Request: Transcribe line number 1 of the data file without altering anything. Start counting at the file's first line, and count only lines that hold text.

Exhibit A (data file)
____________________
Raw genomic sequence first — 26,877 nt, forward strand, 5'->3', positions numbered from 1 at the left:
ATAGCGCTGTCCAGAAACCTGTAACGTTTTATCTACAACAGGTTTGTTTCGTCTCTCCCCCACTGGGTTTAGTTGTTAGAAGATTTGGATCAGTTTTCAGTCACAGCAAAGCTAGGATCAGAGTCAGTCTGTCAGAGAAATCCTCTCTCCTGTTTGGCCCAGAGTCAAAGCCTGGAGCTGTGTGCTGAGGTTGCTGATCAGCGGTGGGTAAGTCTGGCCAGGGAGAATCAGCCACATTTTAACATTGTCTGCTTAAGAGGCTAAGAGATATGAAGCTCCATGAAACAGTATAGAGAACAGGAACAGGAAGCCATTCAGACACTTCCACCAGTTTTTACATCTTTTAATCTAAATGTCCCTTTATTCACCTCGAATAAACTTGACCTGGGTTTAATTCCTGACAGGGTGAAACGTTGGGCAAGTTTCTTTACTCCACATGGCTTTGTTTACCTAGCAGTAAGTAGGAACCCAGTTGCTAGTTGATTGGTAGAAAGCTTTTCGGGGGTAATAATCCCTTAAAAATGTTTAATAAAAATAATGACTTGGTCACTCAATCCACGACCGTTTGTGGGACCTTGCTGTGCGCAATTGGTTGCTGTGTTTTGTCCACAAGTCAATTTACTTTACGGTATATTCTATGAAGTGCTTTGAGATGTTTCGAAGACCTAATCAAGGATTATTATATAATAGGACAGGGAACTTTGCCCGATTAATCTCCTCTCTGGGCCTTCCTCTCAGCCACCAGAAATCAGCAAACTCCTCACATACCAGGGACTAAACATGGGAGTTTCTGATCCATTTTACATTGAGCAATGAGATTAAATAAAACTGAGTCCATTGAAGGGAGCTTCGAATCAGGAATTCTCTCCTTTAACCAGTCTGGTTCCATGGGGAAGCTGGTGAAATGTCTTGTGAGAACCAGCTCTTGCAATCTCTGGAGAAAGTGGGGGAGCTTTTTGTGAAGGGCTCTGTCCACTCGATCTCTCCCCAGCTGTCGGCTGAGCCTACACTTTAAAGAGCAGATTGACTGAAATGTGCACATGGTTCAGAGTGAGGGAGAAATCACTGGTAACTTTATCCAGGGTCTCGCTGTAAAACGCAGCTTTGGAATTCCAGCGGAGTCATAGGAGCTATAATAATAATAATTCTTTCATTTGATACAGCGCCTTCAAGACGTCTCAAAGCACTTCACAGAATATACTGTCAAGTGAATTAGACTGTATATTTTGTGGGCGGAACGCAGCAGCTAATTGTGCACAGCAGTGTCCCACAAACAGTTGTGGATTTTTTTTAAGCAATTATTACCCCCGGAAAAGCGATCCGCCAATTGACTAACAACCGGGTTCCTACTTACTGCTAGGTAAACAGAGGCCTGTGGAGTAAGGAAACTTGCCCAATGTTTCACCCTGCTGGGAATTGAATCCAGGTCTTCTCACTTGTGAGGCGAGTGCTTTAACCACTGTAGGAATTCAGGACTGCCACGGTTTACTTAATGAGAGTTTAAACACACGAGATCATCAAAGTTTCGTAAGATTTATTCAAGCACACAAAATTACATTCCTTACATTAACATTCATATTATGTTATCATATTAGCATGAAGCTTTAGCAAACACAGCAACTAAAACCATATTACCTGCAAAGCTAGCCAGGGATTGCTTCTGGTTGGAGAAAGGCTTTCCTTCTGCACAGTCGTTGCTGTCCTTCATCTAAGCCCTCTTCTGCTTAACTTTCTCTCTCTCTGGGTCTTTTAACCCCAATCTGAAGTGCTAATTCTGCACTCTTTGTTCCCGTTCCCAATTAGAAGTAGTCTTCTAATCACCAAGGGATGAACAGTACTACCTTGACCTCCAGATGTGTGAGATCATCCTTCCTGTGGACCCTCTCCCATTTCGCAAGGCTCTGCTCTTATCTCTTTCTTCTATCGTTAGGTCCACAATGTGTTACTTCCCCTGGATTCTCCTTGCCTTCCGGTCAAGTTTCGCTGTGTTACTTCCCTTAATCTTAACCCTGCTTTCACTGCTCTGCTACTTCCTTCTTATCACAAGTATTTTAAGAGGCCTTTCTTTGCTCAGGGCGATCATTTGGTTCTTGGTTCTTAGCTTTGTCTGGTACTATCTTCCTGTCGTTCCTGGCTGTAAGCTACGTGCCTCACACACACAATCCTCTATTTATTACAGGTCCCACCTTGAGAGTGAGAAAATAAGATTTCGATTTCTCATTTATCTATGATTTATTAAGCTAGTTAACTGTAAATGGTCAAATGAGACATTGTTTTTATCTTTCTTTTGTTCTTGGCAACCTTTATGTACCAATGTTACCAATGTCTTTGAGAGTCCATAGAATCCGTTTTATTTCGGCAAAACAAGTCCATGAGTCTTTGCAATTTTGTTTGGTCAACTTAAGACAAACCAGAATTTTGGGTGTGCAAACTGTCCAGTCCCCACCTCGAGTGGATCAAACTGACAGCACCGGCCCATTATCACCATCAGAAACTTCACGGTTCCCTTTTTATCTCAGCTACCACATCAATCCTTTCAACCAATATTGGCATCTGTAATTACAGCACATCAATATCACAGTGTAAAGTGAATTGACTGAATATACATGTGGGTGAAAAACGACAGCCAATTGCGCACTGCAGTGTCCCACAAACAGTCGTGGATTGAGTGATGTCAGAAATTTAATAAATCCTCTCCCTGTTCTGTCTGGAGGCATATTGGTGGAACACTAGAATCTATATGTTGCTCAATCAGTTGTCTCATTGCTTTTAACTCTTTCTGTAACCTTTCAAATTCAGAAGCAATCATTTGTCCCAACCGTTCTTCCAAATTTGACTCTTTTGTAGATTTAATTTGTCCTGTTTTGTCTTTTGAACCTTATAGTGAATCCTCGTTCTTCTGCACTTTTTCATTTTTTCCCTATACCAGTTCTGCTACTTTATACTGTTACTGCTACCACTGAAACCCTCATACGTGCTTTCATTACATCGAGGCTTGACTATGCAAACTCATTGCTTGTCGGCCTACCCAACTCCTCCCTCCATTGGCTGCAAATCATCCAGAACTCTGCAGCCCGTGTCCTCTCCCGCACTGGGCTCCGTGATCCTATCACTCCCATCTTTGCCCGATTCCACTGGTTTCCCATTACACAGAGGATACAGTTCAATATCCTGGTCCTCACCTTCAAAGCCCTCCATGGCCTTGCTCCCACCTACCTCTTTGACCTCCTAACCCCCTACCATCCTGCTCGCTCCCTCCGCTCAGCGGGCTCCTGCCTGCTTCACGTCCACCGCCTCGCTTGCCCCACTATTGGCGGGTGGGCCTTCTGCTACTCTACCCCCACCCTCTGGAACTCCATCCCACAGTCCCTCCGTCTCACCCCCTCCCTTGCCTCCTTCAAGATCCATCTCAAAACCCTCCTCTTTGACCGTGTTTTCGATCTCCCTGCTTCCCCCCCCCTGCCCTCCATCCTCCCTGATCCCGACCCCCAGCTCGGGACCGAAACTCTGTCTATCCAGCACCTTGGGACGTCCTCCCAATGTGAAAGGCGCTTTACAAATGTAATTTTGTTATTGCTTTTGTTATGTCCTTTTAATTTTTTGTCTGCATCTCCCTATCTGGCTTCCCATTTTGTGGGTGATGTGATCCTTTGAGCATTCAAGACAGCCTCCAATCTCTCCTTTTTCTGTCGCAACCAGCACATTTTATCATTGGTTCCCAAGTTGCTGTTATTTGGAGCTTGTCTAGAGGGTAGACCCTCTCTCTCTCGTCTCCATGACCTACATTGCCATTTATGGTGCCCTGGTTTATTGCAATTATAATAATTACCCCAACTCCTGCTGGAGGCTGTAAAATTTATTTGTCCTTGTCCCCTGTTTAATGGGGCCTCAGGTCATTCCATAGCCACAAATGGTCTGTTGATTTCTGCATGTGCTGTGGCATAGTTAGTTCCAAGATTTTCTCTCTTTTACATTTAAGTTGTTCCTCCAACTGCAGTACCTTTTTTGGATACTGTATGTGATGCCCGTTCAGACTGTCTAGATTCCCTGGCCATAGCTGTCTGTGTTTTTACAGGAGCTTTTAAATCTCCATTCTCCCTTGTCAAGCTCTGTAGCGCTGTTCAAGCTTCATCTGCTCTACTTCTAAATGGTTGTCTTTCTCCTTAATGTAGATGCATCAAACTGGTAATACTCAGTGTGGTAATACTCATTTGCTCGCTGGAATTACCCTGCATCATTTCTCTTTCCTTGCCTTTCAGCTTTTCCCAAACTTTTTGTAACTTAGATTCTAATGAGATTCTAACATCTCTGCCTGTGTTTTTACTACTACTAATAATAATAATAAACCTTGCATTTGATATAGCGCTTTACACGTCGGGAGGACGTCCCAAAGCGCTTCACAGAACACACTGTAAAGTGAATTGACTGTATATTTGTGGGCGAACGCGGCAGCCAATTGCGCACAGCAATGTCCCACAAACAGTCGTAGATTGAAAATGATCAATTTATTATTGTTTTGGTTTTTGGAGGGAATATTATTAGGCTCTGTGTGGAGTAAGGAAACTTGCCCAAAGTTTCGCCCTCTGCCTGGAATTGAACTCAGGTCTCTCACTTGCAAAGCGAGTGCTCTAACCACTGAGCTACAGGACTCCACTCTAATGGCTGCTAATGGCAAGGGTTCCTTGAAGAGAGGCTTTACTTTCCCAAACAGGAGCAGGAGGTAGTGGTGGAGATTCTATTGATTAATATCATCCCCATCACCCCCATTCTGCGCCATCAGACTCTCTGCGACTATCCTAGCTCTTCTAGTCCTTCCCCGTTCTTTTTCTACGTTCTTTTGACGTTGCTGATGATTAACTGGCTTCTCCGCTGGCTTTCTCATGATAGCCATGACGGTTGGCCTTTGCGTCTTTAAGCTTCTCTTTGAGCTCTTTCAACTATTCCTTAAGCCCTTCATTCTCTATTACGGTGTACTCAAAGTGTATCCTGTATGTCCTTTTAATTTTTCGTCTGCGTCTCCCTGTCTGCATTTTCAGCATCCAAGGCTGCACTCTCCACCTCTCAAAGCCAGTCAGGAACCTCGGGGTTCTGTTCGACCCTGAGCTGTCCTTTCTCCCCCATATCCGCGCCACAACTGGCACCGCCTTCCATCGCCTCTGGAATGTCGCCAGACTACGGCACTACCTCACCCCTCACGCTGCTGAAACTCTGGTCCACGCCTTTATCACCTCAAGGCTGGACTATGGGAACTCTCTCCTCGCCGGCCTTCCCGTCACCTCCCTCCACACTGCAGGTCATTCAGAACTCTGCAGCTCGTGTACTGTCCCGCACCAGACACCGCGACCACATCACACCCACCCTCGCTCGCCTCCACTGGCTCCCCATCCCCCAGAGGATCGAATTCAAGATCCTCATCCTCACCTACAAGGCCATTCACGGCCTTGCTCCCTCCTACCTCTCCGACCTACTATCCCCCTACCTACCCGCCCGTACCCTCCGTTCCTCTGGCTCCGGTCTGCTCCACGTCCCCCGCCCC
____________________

Raw genomic sequence first — 26,877 nt, forward strand, 5'->3', positions numbered from 1 at the left: